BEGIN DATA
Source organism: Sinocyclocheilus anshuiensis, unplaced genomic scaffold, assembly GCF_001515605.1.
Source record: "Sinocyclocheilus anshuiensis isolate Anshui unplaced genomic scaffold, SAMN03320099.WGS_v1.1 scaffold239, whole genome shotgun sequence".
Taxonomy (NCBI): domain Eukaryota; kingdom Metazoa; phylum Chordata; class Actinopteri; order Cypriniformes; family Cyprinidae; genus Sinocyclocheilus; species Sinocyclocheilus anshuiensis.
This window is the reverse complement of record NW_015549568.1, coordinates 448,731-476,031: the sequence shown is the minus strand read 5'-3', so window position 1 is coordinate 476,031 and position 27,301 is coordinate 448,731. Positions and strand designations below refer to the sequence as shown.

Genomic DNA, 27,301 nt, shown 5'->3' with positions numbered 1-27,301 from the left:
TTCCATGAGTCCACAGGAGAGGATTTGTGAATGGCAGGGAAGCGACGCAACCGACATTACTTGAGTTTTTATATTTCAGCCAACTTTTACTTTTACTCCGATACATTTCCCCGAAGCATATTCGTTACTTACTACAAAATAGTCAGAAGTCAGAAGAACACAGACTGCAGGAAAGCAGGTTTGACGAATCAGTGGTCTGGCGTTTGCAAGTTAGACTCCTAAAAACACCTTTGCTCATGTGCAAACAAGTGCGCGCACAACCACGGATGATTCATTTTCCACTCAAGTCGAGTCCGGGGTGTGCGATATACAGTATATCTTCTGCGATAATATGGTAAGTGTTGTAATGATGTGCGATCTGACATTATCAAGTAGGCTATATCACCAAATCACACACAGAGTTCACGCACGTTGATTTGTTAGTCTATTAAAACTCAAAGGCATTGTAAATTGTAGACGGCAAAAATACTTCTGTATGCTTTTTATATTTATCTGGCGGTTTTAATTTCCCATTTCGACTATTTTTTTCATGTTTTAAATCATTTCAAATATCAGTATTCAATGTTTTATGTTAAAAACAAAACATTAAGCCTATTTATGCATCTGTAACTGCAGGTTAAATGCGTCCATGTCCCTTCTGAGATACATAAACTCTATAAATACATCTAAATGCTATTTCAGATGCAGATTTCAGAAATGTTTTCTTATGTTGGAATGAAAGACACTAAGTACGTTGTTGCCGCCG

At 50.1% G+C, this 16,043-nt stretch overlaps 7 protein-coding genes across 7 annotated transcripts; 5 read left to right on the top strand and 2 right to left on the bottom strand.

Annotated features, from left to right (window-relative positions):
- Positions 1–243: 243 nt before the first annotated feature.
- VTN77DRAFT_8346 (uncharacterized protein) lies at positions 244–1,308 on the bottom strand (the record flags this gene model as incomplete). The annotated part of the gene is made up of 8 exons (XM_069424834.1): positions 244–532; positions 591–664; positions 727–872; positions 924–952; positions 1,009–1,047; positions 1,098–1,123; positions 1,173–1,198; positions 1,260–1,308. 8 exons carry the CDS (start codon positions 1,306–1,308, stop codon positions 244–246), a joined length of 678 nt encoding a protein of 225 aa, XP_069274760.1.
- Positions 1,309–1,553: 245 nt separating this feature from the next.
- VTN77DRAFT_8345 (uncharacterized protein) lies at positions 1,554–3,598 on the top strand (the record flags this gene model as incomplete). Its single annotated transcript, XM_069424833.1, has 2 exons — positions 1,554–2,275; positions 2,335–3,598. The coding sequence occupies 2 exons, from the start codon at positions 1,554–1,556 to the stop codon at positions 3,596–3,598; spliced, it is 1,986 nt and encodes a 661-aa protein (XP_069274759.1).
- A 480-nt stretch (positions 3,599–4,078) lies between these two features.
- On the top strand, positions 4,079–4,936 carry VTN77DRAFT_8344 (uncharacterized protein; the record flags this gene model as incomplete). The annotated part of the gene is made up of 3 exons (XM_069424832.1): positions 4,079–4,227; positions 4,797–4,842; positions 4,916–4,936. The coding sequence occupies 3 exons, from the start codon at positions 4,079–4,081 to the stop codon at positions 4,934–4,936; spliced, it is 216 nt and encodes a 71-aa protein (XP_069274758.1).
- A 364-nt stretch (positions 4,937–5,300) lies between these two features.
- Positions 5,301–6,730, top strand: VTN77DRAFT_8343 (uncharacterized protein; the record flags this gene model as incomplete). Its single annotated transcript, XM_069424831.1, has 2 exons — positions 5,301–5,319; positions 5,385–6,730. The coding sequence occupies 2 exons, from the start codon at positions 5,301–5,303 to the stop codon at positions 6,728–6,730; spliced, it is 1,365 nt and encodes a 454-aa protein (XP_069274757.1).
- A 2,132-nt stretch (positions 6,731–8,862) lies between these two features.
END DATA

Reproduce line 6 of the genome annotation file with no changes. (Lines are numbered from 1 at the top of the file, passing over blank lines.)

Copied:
TTCCATGAGTCCACAGGAGAGGATTTGTGAATGGCAGGGAAGCGACGCAACCGACATTACTTGAGTTTTTATATTTCAGCCAACTTTTACTTTTACTCCGATACATTTCCCCGAAGCATATTCGTTACTTACTACAAAATAGTCAGAAGTCAGAAGAACACAGACTGCAGGAAAGCAGGTTTGACGAATCAGTGGTCTGGCGTTTGCAAGTTAGACTCCTAAAAACACCTTTGCTCATGTGCAAACAAGTGCGCGCACAACCACGGATGATTCATTTTCCACTCAAGTCGAGTCCGGGGTGTGCGATATACAGTATATCTTCTGCGATAATATGGTAAGTGTTGTAATGATGTGCGATCTGACATTATCAAGTAGGCTATATCACCAAATCACACACAGAGTTCACGCACGTTGATTTGTTAGTCTATTAAAACTCAAAGGCATTGTAAATTGTAGACGGCAAAAATACTTCTGTATGCTTTTTATATTTATCTGGCGGTTTTAATTTCCCATTTCGACTATTTTTTTCATGTTTTAAATCATTTCAAATATCAGTATTCAATGTTTTATGTTAAAAACAAAACATTAAGCCTATTTATGCATCTGTAACTGCAGGTTAAATGCGTCCATGTCCCTTCTGAGATACATAAACTCTATAAATACATCTAAATGCTATTTCAGATGCAGATTTCAGAAATGTTTTCTTATGTTGGAATGAAAGACACTAAGTACGTTGTTGCCGCCG